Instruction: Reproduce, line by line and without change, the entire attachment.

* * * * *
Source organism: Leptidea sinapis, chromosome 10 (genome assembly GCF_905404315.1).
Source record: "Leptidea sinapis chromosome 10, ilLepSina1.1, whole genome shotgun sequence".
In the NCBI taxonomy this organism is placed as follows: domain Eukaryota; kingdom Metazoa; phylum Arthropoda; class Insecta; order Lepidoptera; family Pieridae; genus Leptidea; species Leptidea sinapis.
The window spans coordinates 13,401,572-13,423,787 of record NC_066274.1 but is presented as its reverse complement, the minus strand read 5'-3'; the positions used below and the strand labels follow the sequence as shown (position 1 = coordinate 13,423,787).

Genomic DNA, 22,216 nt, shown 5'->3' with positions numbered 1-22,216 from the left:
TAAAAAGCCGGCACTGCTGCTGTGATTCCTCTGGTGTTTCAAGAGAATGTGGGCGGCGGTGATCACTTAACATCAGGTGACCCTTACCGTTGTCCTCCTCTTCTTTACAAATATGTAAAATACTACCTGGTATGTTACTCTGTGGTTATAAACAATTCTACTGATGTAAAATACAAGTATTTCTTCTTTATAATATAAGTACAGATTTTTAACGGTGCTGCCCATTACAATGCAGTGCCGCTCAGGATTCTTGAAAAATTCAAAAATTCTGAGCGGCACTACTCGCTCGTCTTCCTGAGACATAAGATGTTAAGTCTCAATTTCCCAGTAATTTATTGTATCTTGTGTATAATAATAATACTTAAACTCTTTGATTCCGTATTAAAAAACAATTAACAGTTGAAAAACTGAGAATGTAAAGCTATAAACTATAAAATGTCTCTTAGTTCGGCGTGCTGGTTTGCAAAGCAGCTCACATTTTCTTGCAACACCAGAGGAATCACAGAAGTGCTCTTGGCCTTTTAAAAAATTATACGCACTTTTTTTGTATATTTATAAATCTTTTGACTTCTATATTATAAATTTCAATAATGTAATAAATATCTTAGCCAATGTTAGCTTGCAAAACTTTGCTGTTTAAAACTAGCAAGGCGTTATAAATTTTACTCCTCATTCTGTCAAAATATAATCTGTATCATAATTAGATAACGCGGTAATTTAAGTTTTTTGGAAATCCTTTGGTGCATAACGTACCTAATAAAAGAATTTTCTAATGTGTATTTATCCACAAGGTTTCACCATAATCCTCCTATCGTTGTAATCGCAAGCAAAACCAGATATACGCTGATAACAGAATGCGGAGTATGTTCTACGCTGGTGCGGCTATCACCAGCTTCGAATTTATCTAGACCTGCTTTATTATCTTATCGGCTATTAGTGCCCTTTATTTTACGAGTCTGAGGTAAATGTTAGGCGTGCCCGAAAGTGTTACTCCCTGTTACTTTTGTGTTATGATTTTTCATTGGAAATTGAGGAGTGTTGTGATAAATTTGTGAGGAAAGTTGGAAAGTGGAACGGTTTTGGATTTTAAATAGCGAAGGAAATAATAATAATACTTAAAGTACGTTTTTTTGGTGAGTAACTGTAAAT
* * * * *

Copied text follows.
Source organism: Leptidea sinapis, chromosome 10 (genome assembly GCF_905404315.1).
Source record: "Leptidea sinapis chromosome 10, ilLepSina1.1, whole genome shotgun sequence".
In the NCBI taxonomy this organism is placed as follows: domain Eukaryota; kingdom Metazoa; phylum Arthropoda; class Insecta; order Lepidoptera; family Pieridae; genus Leptidea; species Leptidea sinapis.
The window spans coordinates 13,401,572-13,423,787 of record NC_066274.1 but is presented as its reverse complement, the minus strand read 5'-3'; the positions used below and the strand labels follow the sequence as shown (position 1 = coordinate 13,423,787).

Genomic DNA, 22,216 nt, shown 5'->3' with positions numbered 1-22,216 from the left:
TAAAAAGCCGGCACTGCTGCTGTGATTCCTCTGGTGTTTCAAGAGAATGTGGGCGGCGGTGATCACTTAACATCAGGTGACCCTTACCGTTGTCCTCCTCTTCTTTACAAATATGTAAAATACTACCTGGTATGTTACTCTGTGGTTATAAACAATTCTACTGATGTAAAATACAAGTATTTCTTCTTTATAATATAAGTACAGATTTTTAACGGTGCTGCCCATTACAATGCAGTGCCGCTCAGGATTCTTGAAAAATTCAAAAATTCTGAGCGGCACTACTCGCTCGTCTTCCTGAGACATAAGATGTTAAGTCTCAATTTCCCAGTAATTTATTGTATCTTGTGTATAATAATAATACTTAAACTCTTTGATTCCGTATTAAAAAACAATTAACAGTTGAAAAACTGAGAATGTAAAGCTATAAACTATAAAATGTCTCTTAGTTCGGCGTGCTGGTTTGCAAAGCAGCTCACATTTTCTTGCAACACCAGAGGAATCACAGAAGTGCTCTTGGCCTTTTAAAAAATTATACGCACTTTTTTTGTATATTTATAAATCTTTTGACTTCTATATTATAAATTTCAATAATGTAATAAATATCTTAGCCAATGTTAGCTTGCAAAACTTTGCTGTTTAAAACTAGCAAGGCGTTATAAATTTTACTCCTCATTCTGTCAAAATATAATCTGTATCATAATTAGATAACGCGGTAATTTAAGTTTTTTGGAAATCCTTTGGTGCATAACGTACCTAATAAAAGAATTTTCTAATGTGTATTTATCCACAAGGTTTCACCATAATCCTCCTATCGTTGTAATCGCAAGCAAAACCAGATATACGCTGATAACAGAATGCGGAGTATGTTCTACGCTGGTGCGGCTATCACCAGCTTCGAATTTATCTAGACCTGCTTTATTATCTTATCGGCTATTAGTGCCCTTTATTTTACGAGTCTGAGGTAAATGTTAGGCGTGCCCGAAAGTGTTACTCCCTGTTACTTTTGTGTTATGATTTTTCATTGGAAATTGAGGAGTGTTGTGATAAATTTGTGAGGAAAGTTGGAAAGTGGAACGGTTTTGGATTTTAAATAGCGAAGGAAATAATAATAATACTTAAAGTACGTTTTTTTGGTGAGTAACTGTAAAT